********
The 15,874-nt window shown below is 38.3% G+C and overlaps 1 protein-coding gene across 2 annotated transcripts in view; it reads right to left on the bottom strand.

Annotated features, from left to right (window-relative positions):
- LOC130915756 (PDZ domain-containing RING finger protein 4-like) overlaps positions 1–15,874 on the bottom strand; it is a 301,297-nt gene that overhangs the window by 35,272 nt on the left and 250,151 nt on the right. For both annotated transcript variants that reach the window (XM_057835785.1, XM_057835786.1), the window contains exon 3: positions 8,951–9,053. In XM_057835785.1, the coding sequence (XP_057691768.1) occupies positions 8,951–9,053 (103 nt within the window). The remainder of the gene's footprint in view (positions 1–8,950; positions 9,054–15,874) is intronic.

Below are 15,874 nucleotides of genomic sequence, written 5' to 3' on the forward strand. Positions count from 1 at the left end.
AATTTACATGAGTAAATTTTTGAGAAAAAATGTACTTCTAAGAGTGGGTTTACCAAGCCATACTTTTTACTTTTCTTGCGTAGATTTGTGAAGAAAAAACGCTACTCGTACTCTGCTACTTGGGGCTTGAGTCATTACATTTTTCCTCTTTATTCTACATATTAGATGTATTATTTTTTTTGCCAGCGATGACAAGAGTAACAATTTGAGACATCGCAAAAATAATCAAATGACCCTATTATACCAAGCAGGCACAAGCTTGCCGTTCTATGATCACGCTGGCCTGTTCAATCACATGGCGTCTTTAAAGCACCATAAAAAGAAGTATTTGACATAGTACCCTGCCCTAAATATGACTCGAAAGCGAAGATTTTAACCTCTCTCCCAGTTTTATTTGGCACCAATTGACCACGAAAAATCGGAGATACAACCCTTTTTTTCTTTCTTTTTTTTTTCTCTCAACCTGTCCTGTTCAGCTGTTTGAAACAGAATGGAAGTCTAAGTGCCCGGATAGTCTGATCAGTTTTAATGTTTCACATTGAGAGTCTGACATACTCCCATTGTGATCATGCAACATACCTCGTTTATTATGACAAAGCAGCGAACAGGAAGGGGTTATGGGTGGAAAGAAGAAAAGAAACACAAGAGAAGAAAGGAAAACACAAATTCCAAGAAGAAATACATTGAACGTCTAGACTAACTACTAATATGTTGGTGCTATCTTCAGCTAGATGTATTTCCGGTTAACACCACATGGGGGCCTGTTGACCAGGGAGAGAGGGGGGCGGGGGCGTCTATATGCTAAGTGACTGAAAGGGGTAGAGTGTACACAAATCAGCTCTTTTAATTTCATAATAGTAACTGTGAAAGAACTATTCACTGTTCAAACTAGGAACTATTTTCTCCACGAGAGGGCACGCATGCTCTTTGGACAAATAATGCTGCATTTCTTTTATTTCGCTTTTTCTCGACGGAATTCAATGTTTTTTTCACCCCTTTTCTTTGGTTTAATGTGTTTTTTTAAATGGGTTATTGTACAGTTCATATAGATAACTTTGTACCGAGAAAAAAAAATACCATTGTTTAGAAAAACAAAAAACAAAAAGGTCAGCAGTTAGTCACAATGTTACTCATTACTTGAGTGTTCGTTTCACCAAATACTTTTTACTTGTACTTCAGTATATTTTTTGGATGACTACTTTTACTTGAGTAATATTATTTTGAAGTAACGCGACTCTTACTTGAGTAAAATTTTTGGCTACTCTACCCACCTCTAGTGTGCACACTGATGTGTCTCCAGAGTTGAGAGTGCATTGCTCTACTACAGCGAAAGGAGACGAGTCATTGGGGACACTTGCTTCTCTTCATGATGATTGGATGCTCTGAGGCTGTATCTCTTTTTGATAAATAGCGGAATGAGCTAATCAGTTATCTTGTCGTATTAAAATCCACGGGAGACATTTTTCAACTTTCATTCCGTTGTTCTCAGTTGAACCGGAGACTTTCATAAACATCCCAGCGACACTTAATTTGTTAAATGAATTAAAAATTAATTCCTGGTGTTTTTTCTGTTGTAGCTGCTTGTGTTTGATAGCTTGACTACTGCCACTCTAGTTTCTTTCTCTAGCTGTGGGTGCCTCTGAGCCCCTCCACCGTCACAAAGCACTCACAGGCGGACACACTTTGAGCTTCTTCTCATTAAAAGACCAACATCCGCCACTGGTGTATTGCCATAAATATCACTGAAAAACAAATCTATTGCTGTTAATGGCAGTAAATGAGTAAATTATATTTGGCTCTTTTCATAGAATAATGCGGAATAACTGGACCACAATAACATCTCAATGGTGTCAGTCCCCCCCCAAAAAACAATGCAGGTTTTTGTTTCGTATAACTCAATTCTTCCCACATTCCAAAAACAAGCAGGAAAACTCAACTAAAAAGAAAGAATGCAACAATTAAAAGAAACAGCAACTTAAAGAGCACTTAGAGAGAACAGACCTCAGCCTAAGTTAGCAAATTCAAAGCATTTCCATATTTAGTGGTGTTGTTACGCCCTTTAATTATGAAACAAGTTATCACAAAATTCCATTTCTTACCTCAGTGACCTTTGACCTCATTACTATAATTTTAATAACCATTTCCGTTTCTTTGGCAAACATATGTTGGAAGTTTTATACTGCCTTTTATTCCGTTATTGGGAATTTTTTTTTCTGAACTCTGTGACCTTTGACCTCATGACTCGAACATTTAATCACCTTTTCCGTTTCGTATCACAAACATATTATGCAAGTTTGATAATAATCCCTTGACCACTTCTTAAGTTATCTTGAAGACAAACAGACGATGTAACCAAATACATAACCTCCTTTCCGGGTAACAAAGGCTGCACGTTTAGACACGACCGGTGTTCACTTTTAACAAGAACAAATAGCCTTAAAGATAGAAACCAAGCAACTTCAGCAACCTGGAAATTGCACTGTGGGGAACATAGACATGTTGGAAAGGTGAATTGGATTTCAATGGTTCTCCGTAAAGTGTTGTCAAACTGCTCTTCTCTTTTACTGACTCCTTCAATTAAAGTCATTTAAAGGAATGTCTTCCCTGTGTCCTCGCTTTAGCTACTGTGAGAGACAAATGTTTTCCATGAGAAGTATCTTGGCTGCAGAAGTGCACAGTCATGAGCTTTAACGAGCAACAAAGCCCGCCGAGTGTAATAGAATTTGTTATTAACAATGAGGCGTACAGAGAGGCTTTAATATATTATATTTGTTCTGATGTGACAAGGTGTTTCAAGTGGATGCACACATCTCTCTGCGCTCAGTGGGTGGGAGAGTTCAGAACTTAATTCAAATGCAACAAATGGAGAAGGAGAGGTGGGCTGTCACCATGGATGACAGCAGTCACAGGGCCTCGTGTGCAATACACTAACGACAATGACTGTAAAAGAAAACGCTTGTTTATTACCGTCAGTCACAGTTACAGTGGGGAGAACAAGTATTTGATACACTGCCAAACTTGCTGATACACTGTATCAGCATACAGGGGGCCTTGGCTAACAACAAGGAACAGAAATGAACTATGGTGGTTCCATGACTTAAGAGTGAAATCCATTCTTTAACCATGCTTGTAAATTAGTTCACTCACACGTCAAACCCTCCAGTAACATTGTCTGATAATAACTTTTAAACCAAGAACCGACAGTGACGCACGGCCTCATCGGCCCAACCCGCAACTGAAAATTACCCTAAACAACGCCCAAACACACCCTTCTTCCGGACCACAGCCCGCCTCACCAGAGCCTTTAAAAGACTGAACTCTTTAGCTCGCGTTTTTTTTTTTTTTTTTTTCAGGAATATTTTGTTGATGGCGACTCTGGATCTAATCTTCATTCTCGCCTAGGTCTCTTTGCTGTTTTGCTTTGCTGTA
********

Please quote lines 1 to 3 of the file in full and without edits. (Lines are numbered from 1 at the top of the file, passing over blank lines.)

The 15,874-nt window shown below is 38.3% G+C and overlaps 1 protein-coding gene across 2 annotated transcripts in view; it reads right to left on the bottom strand.

Annotated features, from left to right (window-relative positions):
- LOC130915756 (PDZ domain-containing RING finger protein 4-like) overlaps positions 1–15,874 on the bottom strand; it is a 301,297-nt gene that overhangs the window by 35,272 nt on the left and 250,151 nt on the right. For both annotated transcript variants that reach the window (XM_057835785.1, XM_057835786.1), the window contains exon 3: positions 8,951–9,053. In XM_057835785.1, the coding sequence (XP_057691768.1) occupies positions 8,951–9,053 (103 nt within the window). The remainder of the gene's footprint in view (positions 1–8,950; positions 9,054–15,874) is intronic.